While a few older public intellectuals have hailed Umar as someone to watch out for “despite being a Muslim”, his friends and his teachers at the university have laughed at such backhanded and snide ‘compliments’ in derision. What a strange way to frame a mind like Umar, they said. From the 2016 sedition case to the 2020 UAPA chargesheet, which 11,000 pages has been dubbed one of the longest works of (terrible) fiction by his friends Anirban and Aswathi, letters to Umar have been aplenty. The eager student, the charming friend, the boy with the golden heart and the impish smile, the orator who got gooseflesh before speaking in public, the student who became the ‘doctor of philosophy’ examining the colonial anthropological gaze on certain Adivasis and their resistance to being mere subjects of history-writing by others — all that and so much more is Umar Khalid to them. They don’t need any savarna stamp from election-walahs, chained to electoral Darwinism of the Indian kind.


Umar’s speeches, whether delivered in 2016 or 2020, always talk to love. Love is such a radical instrument of getting people together. The wretched of the earth need food, shelter and love. Love is warm and healing. Listening to Umar’s speeches could make you tear up — at the amazing simplicity of his superlatively complex wisdom, holding multitudes without fear or favour, without pride and prejudice. Power of love always makes the powerful sitting atop blood-stained thrones afraid, very afraid. Jailing Umar has the tell-tale signs of that visceral fear the State feels.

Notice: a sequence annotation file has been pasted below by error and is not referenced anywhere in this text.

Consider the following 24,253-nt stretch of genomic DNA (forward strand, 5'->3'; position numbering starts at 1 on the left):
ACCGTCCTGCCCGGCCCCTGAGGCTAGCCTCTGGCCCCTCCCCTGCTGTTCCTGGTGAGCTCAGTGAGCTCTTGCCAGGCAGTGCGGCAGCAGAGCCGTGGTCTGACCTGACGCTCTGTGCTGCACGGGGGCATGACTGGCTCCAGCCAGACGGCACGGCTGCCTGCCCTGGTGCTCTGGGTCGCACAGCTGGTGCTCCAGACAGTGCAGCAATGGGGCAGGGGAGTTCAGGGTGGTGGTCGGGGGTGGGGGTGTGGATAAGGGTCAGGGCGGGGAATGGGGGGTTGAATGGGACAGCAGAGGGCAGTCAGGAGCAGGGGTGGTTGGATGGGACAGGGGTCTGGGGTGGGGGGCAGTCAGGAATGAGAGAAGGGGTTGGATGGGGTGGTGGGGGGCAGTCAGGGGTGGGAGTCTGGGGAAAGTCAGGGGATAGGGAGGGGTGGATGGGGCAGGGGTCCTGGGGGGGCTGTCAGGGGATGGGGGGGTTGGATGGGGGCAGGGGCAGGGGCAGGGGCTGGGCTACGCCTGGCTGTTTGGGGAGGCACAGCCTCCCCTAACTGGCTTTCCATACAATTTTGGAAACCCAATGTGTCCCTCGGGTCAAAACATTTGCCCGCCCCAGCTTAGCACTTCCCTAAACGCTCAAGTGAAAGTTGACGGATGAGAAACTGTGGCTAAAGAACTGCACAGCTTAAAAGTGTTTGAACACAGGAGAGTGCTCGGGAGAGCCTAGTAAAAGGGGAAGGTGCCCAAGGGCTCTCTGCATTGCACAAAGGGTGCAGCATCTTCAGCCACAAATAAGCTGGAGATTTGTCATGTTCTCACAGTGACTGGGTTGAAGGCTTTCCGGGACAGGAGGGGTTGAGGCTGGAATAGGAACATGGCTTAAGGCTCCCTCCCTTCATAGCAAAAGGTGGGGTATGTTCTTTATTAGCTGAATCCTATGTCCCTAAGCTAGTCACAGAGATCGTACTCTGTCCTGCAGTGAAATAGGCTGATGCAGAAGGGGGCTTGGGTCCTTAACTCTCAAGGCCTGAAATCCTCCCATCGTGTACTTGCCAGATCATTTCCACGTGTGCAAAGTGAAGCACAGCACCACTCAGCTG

Letters to Umar relive those speeches; they link back in the retellings the moments in which Umar spoke and how. They know even the hordes of haters would be compelled to pay Umar the respect he deserves once they listened to him; hence, the attempts to shut him up, lock him up, tie him up in slow time. The TV anchors and the two-penny trolls, just two sides of the same coin — the State-Industrial-Hate-Complex.

Many are finding parallels between The Trial of Chicago Seven and the present moment. It’s a parable of a parallel. Conscientious resistance, when it’s happening, is branded many things by the State: public nuisance (roads are blocked) to terrorism. But the likes of Gandhi and Martin Luther King Jr. considered it their biggest service to their countries and their peoples. Someday, The Trial of Umar Khalid, or The Trial of Bhima-Koregaon Eleven, will be revolutionary anthems too.

India’s first Prime Minister wrote The Discovery of India while in prison. It had been for a long time a postcolonial portal to popular Indian history-writing. Its secular bedrock anchored Indian imagination for four decades, until new books begged to be written as Babri Masjid was torn down. What will Umar Khalid write?